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CALIFORNIA | LOCAL
April 25, 1999
Re Campo de Cahuenga historical site. The Native Daughters of the Golden West Parlors in the San Fernando Valley wish to go on record as being in full support of preserving the original foundations and floors of the Don Tomas Feliz Adobe of 1845 and support alternative No. 2 with regard to the widening of Lankershim Boulevard adjacent to Campo de Cahuenga. This is the site of one of the most historic moments in California history and its integrity must be preserved. We support 4(f)
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CALIFORNIA | LOCAL
April 3, 2014 | By Joseph Serna
A fatal crash on the 101 Freeway temporarily closed all southbound lanes through the Cahuenga Pass on Thursday morning after a Bell Canyon man rear-ended a big rig, authorities said. The crash occurred about 3 a.m. north of Vineland Avenue in the southbound freeway's slow lanes, said California Highway Patrol Officer Leland Tang. A 70-year-old man changed lanes and rear-ended a big rig, which wedged his 2004 Lexus underneath the truck, killing him. There were no skid marks at the scene of the crash, Tang said.
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CALIFORNIA | LOCAL
October 7, 1998
A slight correction to your Sept. 26 story on city squares named for various luminaries: Raymond Chandler Square in Hollywood was placed at the intersection of Hollywood Boulevard and Cahuenga not so much for the nearby hotels where Chandler sometimes lived, but because the fictional office of his fictional hero, Philip Marlowe, was in the former Security Pacific Bank building there at 6381 Hollywood Boulevard, which Chandler dubbed "The Cahuenga Building."...
ENTERTAINMENT
May 4, 2012 | August Brown
It's only a few days before the new Cahuenga-area nightclub AV is set to open, and co-owner Tosh Berman is still futzing with the decor. "This silver pattern on the walls isn't working. I'm gonna replace it," he said, surveying his new domain while dressed in an all-black get-up and military haircut that made him look like a successful model/ninja. He picked up a chestnut-colored leather couch cushion embossed in a dandyish paisley pattern. "These are detachable, I wanted them to be able to come off at night.
ENTERTAINMENT
June 26, 2008
The idea behind Kitchen 24 -- an all-night diner and bar lodged in the maw of the beast that is the Cahuenga Corridor -- is so blindingly obvious it's amazing the place hasn't existed until a few weeks ago. Put scads of painted trollops and Drakkar-smelling dudes in the middle of the two-block strip that houses Hollywood's most vacuous nightclubs, and it's inevitable that they'll want to take a break from dog-earing copies of "The Game" to gobble sweet...
CALIFORNIA | LOCAL
January 26, 1997
Re "The Rest Is History," Jan. 13. I would like to make a comment about the so-called Treaty of Cahuenga. Simply put, there was no such thing. The only thing that happened at Cahuenga on Jan. 13, 1847, was that the (Mexican) Army of California agreed to capitulate to a particular army of the United States. (John C. Fremont was technically a naval officer and got himself court-martialed for signing the "treaty" and other indiscretions). The Californios didn't much care for rule by Mexico City, and most Californios were glad to have the U.S. takeover, honor having been served with scattered fighting having taken place across much of the province.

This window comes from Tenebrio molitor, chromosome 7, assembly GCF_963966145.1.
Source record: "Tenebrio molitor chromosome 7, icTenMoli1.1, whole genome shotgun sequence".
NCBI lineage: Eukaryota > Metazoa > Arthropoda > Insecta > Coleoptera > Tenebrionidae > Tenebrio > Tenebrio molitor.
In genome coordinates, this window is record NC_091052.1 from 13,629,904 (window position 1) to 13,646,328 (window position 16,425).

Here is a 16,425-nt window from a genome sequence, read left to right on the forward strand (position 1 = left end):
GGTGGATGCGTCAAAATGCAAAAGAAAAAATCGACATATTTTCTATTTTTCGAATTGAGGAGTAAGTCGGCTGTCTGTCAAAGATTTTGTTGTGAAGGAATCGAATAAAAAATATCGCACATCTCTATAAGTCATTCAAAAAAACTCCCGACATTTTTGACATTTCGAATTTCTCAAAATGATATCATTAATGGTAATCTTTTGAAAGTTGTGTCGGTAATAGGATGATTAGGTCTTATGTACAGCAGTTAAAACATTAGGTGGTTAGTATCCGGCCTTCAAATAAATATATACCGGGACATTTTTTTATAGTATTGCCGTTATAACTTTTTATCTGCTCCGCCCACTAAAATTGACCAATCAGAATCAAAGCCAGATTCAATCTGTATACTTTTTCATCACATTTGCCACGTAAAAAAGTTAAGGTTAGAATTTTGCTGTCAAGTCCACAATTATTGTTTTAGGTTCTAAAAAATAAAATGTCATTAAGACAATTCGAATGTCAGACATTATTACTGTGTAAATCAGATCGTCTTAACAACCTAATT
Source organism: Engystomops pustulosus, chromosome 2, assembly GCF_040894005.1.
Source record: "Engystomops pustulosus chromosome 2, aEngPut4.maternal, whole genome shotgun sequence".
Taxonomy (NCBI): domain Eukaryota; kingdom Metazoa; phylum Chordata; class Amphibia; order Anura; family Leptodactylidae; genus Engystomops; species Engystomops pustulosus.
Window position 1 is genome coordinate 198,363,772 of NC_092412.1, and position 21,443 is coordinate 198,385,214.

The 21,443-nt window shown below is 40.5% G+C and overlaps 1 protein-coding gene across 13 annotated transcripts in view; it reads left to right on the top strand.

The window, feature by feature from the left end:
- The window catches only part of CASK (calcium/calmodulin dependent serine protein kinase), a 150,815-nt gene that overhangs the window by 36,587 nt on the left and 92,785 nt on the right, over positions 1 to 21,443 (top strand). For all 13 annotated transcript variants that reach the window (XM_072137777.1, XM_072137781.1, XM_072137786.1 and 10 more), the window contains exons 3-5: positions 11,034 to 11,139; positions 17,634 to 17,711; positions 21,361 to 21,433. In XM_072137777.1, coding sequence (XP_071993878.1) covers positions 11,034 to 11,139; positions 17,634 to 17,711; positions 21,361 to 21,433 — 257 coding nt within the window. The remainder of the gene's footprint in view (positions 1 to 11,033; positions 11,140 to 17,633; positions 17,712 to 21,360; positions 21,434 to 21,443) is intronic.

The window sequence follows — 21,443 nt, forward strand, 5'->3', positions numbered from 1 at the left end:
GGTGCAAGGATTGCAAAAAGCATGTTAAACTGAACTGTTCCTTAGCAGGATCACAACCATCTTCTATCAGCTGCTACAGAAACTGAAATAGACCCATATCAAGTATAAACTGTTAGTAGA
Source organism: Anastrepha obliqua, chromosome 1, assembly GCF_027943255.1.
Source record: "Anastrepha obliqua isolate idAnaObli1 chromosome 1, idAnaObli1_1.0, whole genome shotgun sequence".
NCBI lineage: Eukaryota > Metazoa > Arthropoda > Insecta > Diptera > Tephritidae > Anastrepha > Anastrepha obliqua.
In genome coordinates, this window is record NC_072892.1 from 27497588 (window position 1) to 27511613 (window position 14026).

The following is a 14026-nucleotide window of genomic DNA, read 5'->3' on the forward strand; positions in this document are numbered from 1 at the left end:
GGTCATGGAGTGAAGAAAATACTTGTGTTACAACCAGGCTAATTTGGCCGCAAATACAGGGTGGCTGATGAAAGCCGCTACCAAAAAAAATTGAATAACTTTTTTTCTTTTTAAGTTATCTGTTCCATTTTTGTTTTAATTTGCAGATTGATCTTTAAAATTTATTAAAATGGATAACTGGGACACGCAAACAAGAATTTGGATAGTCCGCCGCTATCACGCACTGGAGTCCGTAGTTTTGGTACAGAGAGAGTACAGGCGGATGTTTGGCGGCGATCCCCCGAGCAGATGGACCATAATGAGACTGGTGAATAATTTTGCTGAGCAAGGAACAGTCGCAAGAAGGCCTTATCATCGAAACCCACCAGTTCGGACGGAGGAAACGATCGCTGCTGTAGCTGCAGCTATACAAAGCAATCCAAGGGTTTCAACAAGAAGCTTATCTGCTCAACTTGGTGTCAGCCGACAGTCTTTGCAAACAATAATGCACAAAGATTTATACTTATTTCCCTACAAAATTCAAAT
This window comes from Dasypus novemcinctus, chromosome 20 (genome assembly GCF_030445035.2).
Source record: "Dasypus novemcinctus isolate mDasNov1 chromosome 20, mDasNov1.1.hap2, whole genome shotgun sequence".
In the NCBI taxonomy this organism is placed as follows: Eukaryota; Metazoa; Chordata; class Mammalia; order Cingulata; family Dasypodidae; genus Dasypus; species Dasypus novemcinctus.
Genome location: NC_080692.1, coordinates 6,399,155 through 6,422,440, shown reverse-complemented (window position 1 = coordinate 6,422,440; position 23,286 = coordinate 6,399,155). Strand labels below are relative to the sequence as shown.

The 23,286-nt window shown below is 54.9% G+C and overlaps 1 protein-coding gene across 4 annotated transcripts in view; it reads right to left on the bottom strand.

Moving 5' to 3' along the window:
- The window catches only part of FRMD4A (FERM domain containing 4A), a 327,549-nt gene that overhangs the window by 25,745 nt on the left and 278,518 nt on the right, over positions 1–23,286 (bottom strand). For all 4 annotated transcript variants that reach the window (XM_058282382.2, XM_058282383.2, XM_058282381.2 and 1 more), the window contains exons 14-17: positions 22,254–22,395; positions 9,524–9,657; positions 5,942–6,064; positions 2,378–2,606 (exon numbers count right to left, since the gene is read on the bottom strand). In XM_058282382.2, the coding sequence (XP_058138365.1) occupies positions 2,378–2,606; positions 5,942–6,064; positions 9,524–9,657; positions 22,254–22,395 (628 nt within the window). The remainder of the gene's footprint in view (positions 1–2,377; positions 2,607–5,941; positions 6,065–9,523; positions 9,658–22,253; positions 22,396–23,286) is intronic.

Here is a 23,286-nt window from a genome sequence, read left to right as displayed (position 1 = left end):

ENTERTAINMENT
December 2, 1993 | HEIDI SIEGMUND
Club Junkie, the Tuesday night metamorphosis of Hollywood's Maxx club, looks every inch the backdrop to a Nine Inch Nails video--a banned Nine Inch Nails video. The atmosphere is mini-"Lollapalooza," complete with impromptu body-piercing on the patio, and tattoo sessions and S&M revues in the main room. This week's scene included some teasing bullwhip spanking at 10 p.m.
ENTERTAINMENT
April 30, 1989 | Todd David Schwartz \f7
World Book & News Co., the 24-hour newsstand at 1652 N. Cahuenga Blvd. in Hollywood, a local landmark for over 50 years, has helped to inspire a new musical, "Hard Copy." Sam Harris of "Star Search" fame will star; he also wrote the book, lyrics and much of the music. The production, populated by a varied assortment of characters who meander into an all-night newsstand, previews May 4 and opens May 12 at the Coast Playhouse. Harris told us he gathered impressions from numerous newstands, but added, "I (particularly)
TRAVEL
April 24, 2011 | By Christopher Reynolds, Los Angeles Times Staff Writer
The San Fernando Valley is 260 square miles of suburbia. Actually, make that suburbia on nutritional supplements. And antidepressants. With perhaps a little cosmetic surgery south of Ventura Boulevard, where the big money is. Or maybe - now that it's grown to more than 1.7 million people in nearly three dozen cities and neighborhoods rich and poor - the Valley isn't even a suburb anymore. It begins just 10 miles northwest of Los Angeles City Hall, sprawling west to the Simi Hills, north to the Santa Susana Mountains, and east to the Verdugo and San Gabriel mountains.
CALIFORNIA | LOCAL
February 16, 1997
Re "Historical Facts," Jan. 26. The capitulation at Cahuenga and the Treaty of Cahuenga are the same event; some favor the one or the other. Under the terms, each Mexican was to conform to U.S. law and accept the conditions of the capitulation by supporting the peace and tranquillity of the agreement, and all prisoners would be released. Those who did not wish to stay could leave for Mexico. Lt. Col. John C. Fremont has some major historical detractors who dispute his outstanding record as an explorer, surveyor and soldier.